The flash was set to to full output level. In this case, I didn’t care if I balanced the existing light, or even obtained a proper flash exposure, as I just wanted to augment the existing light, and fill in shadows. The flash head was aimed up, to bounce the flash light from the lightly colored (I had checked!) ceiling.

I made sure the shutter speed for the background exposure would be long enough to allow the fire to “burn in”, by setting an aperture of f11 or so.

Copyright 2007 Mike Goldstein

Here’s Captain Mark, part owner of the Kawartha Voyageur, a river boat that cruises the Rideau Waterway in southern Ontario.

One of my favorite photographic situations is shooting on the bridge of a boat, capturing the crew, their equipment, and the view seen through their windows. My technique was honed with my old Canon equipment, and my job only became easier with the newer Nikon system, and it’s wonderful automatic flash capabilities.

As usual, the basic camera exposure is set for the background view, as seen out the window. My camera is always set for normal slow sync flash, and it’s unusual that I change this, except when I prefer to use rear-curtain sync. Dragging the shutter is a way of life!

The flash was set for 3D matrix balanced TTL automatic fill flash (boy, that’s a “mouthful”), with no compensation. The flash head was aimed up, to bounce the flash from the white ceiling. Bounced light always gives a nice soft effect to the flash, and rarely results in subjects casting any shadows.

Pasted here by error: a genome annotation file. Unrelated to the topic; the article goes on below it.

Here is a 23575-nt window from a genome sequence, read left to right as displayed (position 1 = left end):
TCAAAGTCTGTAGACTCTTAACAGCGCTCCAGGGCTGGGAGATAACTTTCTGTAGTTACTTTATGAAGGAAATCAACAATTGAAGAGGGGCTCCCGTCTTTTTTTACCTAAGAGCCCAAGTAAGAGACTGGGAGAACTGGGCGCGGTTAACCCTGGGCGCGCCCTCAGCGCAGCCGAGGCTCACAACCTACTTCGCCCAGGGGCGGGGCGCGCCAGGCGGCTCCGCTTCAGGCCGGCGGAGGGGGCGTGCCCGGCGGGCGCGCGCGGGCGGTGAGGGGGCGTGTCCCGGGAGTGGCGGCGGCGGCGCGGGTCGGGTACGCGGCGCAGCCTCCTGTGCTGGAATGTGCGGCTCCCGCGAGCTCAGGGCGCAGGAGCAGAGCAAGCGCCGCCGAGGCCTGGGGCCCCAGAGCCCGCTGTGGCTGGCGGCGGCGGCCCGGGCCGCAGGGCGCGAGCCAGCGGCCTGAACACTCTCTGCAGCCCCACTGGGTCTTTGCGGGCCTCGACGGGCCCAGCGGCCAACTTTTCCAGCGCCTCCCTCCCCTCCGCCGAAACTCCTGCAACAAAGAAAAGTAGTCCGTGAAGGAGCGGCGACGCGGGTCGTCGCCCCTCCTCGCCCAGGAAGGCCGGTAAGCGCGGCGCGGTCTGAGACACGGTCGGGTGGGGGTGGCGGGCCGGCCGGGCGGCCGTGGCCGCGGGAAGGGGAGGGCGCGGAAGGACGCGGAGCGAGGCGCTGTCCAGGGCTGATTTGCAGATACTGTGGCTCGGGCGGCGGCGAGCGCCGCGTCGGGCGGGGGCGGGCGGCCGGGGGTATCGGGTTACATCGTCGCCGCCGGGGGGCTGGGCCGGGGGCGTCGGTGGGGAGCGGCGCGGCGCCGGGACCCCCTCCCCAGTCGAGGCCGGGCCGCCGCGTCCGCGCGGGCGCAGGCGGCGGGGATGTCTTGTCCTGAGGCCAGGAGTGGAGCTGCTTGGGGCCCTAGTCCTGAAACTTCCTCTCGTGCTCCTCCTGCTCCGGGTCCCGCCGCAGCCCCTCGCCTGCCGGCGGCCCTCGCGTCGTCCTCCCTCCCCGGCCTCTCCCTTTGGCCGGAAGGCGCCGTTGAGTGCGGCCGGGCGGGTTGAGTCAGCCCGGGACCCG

I was happy to note that all the windows were angled out, knowing I would get no flash reflection from them.

No space to set up a tripod here, but I wanted a sharp image, so I used my monopod. Don’t you love the leading line of that equipment panel, and the lines of windows?



Copyright 2007 Mike Goldstein

This is the first serious portrait I ever made, using my brand new flash meter, back in the days when I was doing my first mail-order photo course with the New York Institute of Photography.

Lovely Lily was the first wife of a good friend of mine. He was so taken with the photograph that he asked for a large print, to be displayed at Lily’s funeral, when she later succumbed to cancer.

This kind of photography is made easier with the automatic features of modern flashes, if you don’t own a flash meter.

However, if you have a meter, you can use any flash that will output a reasonable amount of light, as you will use the flash meter to ensure proper exposure.